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Tribute to Old Monmothian who designed McLaren’s first Formula One car

June 13th, 2019
Robin Herd during the British GP at Silverstone in July 1992.

An Old Monmothian, who had a successful career in motorsport and a spell as chairman at Oxford United Football Club, has died at the age of 80.

Robin Herd was a skilled engineer and designed McLaren’s first ever Formula One car.

A pupil at Monmouth School for Boys between 1949 and 1958, he took A levels in Chemistry, Maths, Higher Maths and Physics and was head of Hereford House.

Mr Herd studied at St Peter’s College in Oxford, graduating with a double first in Physics and Engineering, having turned down an offer to play cricket for Worcestershire.

He joined the Royal Aircraft Establishment in 1961 to work on the Concorde project and was recruited by Bruce McLaren in 1965, having been alerted to an engineering vacancy with the constructor by former school friend and racing driver Alan Rees.

Mr Herd stayed with McLaren until 1968 — during which time he designed their M4B, M5A and M7 Formula One cars, as well as the successful M6A Can-Am car before moving to Cosworth where he carried out work for Frank Williams in 1969 to modify one of his cars.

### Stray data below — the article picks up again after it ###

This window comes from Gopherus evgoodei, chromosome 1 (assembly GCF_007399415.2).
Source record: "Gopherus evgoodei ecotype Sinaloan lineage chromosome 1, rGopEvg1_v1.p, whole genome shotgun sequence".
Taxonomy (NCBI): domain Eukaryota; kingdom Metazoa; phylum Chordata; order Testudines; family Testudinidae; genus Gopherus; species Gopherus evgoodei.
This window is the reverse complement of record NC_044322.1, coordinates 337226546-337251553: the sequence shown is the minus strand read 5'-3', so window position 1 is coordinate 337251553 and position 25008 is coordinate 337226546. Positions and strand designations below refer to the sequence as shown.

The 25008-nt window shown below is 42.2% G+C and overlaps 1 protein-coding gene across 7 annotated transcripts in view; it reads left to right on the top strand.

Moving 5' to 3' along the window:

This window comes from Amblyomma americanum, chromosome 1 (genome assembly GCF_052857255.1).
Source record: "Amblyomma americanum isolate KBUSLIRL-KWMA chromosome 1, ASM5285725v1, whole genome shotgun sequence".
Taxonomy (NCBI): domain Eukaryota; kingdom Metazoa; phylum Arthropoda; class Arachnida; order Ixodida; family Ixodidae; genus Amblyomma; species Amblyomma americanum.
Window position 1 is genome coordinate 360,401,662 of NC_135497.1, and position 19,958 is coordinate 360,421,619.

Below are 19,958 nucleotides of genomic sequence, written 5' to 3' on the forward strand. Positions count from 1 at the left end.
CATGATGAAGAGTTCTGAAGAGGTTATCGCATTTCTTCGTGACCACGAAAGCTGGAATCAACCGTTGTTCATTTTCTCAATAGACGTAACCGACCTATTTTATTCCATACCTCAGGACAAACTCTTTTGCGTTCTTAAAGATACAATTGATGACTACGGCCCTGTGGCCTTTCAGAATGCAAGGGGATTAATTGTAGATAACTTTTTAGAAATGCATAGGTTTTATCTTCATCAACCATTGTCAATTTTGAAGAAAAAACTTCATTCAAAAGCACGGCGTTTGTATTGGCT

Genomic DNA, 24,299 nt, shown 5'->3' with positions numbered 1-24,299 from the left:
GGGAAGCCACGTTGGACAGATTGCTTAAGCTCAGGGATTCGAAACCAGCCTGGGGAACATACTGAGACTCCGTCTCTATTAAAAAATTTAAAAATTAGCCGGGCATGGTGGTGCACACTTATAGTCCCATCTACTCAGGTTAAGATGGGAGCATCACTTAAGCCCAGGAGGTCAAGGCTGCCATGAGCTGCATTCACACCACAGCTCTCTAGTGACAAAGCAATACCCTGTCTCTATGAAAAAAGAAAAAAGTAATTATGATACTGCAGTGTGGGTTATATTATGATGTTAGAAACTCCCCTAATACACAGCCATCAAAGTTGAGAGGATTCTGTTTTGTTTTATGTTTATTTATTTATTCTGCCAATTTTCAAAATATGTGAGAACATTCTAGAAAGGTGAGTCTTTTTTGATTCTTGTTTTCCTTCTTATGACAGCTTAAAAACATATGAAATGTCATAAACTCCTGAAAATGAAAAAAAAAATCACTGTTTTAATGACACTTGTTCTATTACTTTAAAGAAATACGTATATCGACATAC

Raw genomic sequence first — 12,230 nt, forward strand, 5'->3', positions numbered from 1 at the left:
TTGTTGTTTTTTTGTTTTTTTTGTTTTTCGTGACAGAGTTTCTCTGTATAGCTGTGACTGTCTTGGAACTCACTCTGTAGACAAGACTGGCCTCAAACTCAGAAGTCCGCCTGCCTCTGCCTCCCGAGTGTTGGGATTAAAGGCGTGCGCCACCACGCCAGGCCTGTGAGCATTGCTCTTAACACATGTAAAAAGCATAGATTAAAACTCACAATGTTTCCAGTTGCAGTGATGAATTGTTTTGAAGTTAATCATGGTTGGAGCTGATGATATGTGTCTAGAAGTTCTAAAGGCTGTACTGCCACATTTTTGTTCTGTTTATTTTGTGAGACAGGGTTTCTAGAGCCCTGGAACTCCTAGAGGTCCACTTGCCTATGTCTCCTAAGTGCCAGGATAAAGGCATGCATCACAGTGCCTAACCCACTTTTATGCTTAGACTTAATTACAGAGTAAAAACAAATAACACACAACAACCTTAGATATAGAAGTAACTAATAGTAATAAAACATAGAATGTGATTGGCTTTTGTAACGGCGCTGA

Mr Herd came close to joining forces with Bernie Ecclestone and Jochen Rindt to form an F1 team, but instead he hooked up with fellow Oxford graduate Max Mosley, Alan Rees and Graham Coaker to co-found Bicester-based March Engineering in 1969.

The team completed 207 Formula One Grand Prix races between 1970 and 1992, winning three races and achieving four pole positions.

The team enjoyed a great deal of success in Formula Two and, in the 1980s, they made a foray into Indycars, with March cars winning the Indianapolis 500 for five successive years from 1983 to 1987.

Mr Herd sold March Racing to the Japanese property company Leyton House in 1989 and created Robin Herd Ltd.

Mr Herd’s last active involvement in motorsport was with an Indy Racing League team project in the late 1990s.

Instead Mr Herd focused with considerable success on his other business interests.

He was chairman of Oxford United Football Club for three years and established a company investigating natural ways of producing energy.

Sadly, Mr Herd, who grew up in Ross-on-Wye, died last week after a long illness.

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